There’s little more disappointing then a movie where there’s not much, you know, movie. Doubles is about two hundred percent concept and almost no percent actual story, an experiment that most assuredly failed but one where we’re forced to read the lab notes anyway. It was admittedly filmed on a tiny budget and with constrained resources, but a great movie can come from those things without turning into a snake that gobbles its own tail.
The movie is about two disgruntled men who only know each other by their Internet aliases, Gun and Key. Gun’s one of those young techno-wizards with tons of esoteric technical knowledge but lousy people skills. He’s bitter from being ousted at his position at a dot-com outfit, and wants revenge on his former boss. Key is a locksmith, a gloomy man in his forties with money trouble and nothing to lose by helping out someone who needs his magic touch to crack open the company’s safe. They’ve got it all worked out: they can break into the building, loot the office, walk out of there with sixty million yen, and retire to Tahiti or something, all without anyone getting hurt—least of all themselves.
The movie has its druthers for, oh, about the first third of its running time. Gun (Kazuma Suzuki, Crazy Lips) and Key (Kenichi Hagiwara, Eight Tombstone Village and Kagemusha) are fun to watch as they butt horns and find each other alternately atavistic and annoying. I liked the idea of a generation-gap movie set in Japan’s post-bubble working world. Then they’re ambushed by another guy who had the exact same plan they did, and end up in the building’s elevator stuck between two floors. Elevator to the Gallows, this is not: the movie gets stuck there, too, and never comes out alive. (There’s a sort of framing device involving a scene outside the building at a restaurant, where a woman and a high-school aged girl are maybe waiting for one of them to show up, but it’s a red herring.)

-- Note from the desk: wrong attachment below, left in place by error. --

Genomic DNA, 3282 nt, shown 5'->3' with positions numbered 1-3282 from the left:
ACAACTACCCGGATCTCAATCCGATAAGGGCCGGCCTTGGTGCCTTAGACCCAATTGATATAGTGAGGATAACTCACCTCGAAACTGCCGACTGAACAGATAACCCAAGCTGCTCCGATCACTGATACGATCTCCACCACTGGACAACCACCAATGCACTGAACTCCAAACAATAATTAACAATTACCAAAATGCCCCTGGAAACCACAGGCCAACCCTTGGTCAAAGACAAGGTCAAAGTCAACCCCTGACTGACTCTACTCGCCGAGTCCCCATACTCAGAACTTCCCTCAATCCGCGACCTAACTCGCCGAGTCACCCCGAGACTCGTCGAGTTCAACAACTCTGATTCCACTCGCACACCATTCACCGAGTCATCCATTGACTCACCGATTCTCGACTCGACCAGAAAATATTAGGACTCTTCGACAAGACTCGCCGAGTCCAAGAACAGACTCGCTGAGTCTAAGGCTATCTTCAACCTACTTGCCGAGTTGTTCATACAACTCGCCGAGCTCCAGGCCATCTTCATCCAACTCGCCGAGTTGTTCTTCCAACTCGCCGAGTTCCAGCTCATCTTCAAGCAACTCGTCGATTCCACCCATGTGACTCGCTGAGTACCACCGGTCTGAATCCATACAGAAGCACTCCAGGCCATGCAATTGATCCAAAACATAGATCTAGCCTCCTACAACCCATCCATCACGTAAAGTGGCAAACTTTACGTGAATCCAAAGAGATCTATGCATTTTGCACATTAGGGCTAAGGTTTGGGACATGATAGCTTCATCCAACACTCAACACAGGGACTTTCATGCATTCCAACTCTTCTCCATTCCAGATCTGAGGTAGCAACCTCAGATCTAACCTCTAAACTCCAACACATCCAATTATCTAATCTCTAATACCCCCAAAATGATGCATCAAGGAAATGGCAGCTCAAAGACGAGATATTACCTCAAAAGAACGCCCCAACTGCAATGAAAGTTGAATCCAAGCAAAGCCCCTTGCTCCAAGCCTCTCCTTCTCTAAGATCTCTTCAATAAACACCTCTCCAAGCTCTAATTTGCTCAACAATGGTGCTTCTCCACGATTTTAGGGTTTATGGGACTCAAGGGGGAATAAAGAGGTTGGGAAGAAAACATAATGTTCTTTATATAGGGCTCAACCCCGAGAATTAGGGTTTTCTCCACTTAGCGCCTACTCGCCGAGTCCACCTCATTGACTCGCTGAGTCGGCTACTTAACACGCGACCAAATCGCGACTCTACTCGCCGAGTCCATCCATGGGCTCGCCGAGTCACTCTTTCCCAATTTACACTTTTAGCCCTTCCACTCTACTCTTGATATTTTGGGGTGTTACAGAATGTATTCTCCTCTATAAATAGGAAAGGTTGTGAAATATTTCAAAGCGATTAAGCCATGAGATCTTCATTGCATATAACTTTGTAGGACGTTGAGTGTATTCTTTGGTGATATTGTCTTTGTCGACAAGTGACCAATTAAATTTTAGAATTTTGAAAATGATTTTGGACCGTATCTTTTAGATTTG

I don’t have a problem with a film where most of the action is in one confined space. The problem is Doubles doesn’t even have the nerve to just be that. It turns into a No, But What If? movie, where we see a series of calamities unfold for minutes on end only to learn—surprise!—it’s just fantasizing on the part of one of the characters. First they try to climb out the top of the elevator, only to meet their dooms—then we see them back inside, writing off the idea. Then another plan, which ends in tears as well. Another, which ends in bloodshed. And on, and on.
Once, maybe even twice, this is tolerable, but Doubles uses this device as its entire modus for most of its running time. By the two-thirds mark, we’ve had not only our trust in the characters but our interest in them betrayed so many times. By the time the film limps to its supposedly heartwarming ending, the formaldehyde monster from The Host could have leaped out of the elevator shaft to devour Gun and Key whole and we still wouldn’t care.
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